Evaluating Causes, Cures and Global Imbalances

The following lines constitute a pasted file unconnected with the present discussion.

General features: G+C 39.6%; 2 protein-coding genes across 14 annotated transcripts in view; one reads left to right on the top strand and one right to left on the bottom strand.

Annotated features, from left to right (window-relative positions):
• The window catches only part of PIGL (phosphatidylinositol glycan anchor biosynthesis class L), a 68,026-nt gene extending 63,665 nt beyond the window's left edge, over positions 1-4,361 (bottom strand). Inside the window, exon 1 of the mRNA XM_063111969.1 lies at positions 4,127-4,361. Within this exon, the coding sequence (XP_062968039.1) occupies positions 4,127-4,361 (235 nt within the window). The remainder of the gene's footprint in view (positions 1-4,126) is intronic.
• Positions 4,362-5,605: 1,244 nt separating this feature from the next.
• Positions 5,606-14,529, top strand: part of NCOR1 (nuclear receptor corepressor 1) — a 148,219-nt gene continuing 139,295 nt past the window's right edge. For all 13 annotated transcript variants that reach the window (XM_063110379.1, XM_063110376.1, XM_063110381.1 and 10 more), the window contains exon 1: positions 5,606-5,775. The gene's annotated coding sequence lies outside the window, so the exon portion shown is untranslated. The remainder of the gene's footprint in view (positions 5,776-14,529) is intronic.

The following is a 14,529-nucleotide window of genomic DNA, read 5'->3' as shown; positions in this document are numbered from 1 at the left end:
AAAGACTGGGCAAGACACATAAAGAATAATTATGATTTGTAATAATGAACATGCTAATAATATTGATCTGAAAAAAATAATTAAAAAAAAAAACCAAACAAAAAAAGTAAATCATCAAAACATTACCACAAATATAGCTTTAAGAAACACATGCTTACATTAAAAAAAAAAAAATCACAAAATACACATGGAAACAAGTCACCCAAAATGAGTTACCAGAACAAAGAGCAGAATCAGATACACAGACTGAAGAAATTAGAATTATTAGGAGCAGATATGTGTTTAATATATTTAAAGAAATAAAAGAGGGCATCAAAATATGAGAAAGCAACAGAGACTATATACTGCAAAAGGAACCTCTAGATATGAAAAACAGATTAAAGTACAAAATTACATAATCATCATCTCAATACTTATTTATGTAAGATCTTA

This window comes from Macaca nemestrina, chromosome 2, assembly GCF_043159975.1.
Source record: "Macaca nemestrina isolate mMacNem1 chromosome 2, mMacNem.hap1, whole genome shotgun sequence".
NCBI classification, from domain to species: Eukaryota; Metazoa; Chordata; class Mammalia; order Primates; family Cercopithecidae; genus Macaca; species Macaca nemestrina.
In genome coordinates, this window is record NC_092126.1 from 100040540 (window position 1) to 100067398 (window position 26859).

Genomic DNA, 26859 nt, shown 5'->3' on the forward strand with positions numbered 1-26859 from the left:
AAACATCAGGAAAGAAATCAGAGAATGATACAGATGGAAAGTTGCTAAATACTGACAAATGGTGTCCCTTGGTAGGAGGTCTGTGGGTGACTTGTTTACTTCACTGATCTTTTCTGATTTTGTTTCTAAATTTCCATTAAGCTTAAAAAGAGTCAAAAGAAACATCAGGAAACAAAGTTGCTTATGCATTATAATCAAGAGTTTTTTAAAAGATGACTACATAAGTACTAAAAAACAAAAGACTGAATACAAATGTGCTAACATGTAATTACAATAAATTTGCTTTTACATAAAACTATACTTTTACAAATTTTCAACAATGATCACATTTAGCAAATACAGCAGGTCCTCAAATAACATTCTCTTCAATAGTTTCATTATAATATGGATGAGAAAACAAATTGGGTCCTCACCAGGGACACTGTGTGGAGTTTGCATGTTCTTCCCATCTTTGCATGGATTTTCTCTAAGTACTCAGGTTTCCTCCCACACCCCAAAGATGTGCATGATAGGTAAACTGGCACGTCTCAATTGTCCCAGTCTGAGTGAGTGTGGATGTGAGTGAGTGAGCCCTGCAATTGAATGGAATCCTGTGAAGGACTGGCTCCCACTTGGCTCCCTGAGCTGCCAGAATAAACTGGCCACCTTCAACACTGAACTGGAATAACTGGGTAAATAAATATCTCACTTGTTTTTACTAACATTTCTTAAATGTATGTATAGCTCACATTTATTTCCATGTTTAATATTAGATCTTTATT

THE NEW POLICY ENVIRONMENT With the onset of ﬂoating exchange rates in 1973, the current account position replaced the overall balance of payments as an indicator of the need for adjustment in a country’s macroeconomic policies. One point we make in this chapter is that in the new environment of ﬁnancially integrated markets the distinction between internal balance and external balance made in the theory of economic policy may no longer be relevant: the latter balance, however deﬁned, can no longer usefully or indeed reliably be targeted by traditional instruments such as monetary and ﬁscal policy. Policy-makers may also ﬁnd themselves in the unfamiliar position of having the capital account drive the current account, rather than the reverse causation implied in old Keynesian models, and this can lead to policy confusion as we have seen with the debates about the causes of the US current account deﬁcit and who bears the onus for its correction. A lack of utility in current account targeting is implicit in the intertemporal theory of the balance of payments, as expressed for example by Sachs (1981) and by Frenkel and Razin (1987). The process of global ﬁnancial integration makes the essential assumptions of that theory more nearly realistic. From a policy viewpoint, the basic trouble is that the current account imbalances are being measured, and concerns about them assessed, at the wrong level. This conclusion is the message that emerges from Alan Greenspan’s analysis of the implications of the decline of home bias....
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